Home Again

knitting hands

We are home again.  It feels like I’ve lived seven lifetimes since I was last on this page.  And now to make sense of it all.

I’ve uploaded all of my photos to the computer.  As I sort through them, I will start to tell the story of our journey and what we learned: about Uganda, the women we were working with, and about ourselves and our place in this world.  Craig actually was the major photographer on this trip.  I did take some photos, but I found that when I switched into the role of photographer, it took me outside of the experience.  I realized that I much preferred being right there in the middle of this circle of women.  When I did pull out the camera, the women stopped being themselves and went into posing mode, so I couldn’t get any candid shots.  I decided it was best to leave that to Craig, and he did it well.

I have so much to think about now.  Before going on this trip, I was already reevaluating my life path.  Now, post this incredible experience, some things about that life path have become so much more clear, yet at the same time there are even more questions to answer.  My biggest fear is slipping back into apathy and my tendency to get lost inside my head or in the daily rush through life.  The biggest thing this trip has taught me is that I have to get outside myself.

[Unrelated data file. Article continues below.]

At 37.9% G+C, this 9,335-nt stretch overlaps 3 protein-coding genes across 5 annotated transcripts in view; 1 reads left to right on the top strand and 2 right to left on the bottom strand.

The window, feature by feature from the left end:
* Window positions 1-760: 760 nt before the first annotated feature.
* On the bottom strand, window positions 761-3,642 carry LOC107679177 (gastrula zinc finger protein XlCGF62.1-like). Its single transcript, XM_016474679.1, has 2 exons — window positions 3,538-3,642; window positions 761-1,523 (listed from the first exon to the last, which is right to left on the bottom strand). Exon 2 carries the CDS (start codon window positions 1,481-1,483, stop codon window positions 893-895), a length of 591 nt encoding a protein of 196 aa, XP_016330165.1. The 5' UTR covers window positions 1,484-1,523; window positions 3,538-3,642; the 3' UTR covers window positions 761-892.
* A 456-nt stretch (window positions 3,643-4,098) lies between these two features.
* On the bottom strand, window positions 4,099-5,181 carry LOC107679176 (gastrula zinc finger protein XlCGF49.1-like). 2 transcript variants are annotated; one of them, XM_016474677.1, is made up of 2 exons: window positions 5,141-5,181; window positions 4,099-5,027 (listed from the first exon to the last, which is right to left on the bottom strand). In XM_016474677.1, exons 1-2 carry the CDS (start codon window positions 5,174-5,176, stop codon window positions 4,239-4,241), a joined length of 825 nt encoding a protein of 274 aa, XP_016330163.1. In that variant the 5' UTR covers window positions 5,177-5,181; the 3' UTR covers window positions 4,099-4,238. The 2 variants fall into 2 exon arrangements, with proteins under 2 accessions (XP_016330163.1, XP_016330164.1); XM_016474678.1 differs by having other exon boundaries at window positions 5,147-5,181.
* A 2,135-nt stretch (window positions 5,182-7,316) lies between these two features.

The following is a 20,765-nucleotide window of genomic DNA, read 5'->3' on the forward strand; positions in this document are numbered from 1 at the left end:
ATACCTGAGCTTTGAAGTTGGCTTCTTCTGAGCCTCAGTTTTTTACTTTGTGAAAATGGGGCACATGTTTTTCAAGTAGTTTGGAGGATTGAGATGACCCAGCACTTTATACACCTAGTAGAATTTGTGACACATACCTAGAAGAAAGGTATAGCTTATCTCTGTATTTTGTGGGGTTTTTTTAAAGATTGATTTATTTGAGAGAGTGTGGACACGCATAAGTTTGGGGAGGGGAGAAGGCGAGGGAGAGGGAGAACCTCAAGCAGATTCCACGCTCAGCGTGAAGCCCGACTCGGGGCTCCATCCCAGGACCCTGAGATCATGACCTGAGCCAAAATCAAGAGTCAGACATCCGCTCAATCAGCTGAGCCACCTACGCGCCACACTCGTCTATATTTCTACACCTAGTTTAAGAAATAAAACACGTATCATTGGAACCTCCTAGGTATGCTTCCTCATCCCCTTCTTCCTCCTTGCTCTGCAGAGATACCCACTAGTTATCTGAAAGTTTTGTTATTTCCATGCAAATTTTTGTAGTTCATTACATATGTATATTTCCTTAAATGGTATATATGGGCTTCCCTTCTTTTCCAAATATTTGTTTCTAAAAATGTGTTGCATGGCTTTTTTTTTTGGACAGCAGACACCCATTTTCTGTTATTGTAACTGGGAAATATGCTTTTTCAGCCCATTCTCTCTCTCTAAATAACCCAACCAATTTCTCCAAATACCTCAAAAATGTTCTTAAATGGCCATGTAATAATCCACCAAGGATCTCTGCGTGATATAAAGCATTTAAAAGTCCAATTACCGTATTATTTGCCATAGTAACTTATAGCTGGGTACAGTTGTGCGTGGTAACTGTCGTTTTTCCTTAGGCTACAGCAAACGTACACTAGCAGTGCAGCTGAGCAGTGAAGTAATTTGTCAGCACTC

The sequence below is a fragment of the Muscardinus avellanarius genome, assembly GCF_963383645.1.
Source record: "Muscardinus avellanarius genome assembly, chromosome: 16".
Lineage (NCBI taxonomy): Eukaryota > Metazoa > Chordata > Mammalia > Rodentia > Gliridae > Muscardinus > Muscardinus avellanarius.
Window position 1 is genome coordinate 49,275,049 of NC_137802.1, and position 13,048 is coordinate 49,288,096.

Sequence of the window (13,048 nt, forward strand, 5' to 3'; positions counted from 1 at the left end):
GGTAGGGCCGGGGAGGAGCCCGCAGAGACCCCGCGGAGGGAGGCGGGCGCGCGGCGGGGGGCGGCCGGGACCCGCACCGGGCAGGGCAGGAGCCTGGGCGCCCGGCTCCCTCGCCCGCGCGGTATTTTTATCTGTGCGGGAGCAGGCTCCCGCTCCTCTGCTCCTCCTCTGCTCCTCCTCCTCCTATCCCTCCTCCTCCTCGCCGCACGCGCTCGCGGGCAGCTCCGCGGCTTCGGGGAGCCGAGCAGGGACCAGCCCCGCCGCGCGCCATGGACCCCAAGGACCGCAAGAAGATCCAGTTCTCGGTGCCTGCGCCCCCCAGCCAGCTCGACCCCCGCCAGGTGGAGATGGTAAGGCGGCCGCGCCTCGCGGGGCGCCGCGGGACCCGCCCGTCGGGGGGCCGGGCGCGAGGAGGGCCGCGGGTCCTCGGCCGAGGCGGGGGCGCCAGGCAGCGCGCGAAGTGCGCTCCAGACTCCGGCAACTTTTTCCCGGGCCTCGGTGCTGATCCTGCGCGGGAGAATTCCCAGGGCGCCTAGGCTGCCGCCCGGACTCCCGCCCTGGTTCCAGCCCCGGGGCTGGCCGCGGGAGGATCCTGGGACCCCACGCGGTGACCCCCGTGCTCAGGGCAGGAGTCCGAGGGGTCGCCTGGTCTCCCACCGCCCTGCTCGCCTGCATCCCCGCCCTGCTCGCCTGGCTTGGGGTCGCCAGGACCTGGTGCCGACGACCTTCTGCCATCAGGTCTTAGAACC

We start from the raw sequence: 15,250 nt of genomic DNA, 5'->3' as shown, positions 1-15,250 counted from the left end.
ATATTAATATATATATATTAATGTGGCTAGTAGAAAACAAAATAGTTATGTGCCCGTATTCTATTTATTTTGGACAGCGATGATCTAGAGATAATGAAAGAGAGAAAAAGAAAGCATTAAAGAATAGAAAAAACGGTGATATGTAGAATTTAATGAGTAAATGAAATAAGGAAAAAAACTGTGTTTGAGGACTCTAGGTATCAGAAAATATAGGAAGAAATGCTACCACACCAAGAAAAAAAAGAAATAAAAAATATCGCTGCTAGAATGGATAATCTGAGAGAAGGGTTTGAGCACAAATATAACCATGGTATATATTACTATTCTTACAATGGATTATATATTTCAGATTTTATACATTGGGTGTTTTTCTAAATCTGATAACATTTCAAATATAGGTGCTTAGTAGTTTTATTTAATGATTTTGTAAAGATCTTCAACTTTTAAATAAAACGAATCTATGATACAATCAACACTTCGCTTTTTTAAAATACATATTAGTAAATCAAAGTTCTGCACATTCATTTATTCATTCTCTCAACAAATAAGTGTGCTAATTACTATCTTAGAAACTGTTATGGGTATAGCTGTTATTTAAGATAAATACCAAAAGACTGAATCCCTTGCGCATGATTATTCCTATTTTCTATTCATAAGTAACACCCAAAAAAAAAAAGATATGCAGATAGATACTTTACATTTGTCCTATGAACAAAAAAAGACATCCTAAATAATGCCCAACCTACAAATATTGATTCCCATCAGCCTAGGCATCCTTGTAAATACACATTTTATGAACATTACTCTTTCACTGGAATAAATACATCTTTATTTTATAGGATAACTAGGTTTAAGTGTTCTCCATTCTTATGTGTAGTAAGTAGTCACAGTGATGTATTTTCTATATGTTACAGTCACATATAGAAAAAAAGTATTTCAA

For now I will unpack my suitcases, wash the red Uganda earth out of my clothes, restock the refrigerator, and wake up my kefir.  I will be back with the first photos on Wednesday.   In the meantime, be sure to check out Craig’s posts over on The Fistula Project’s Facebook page.

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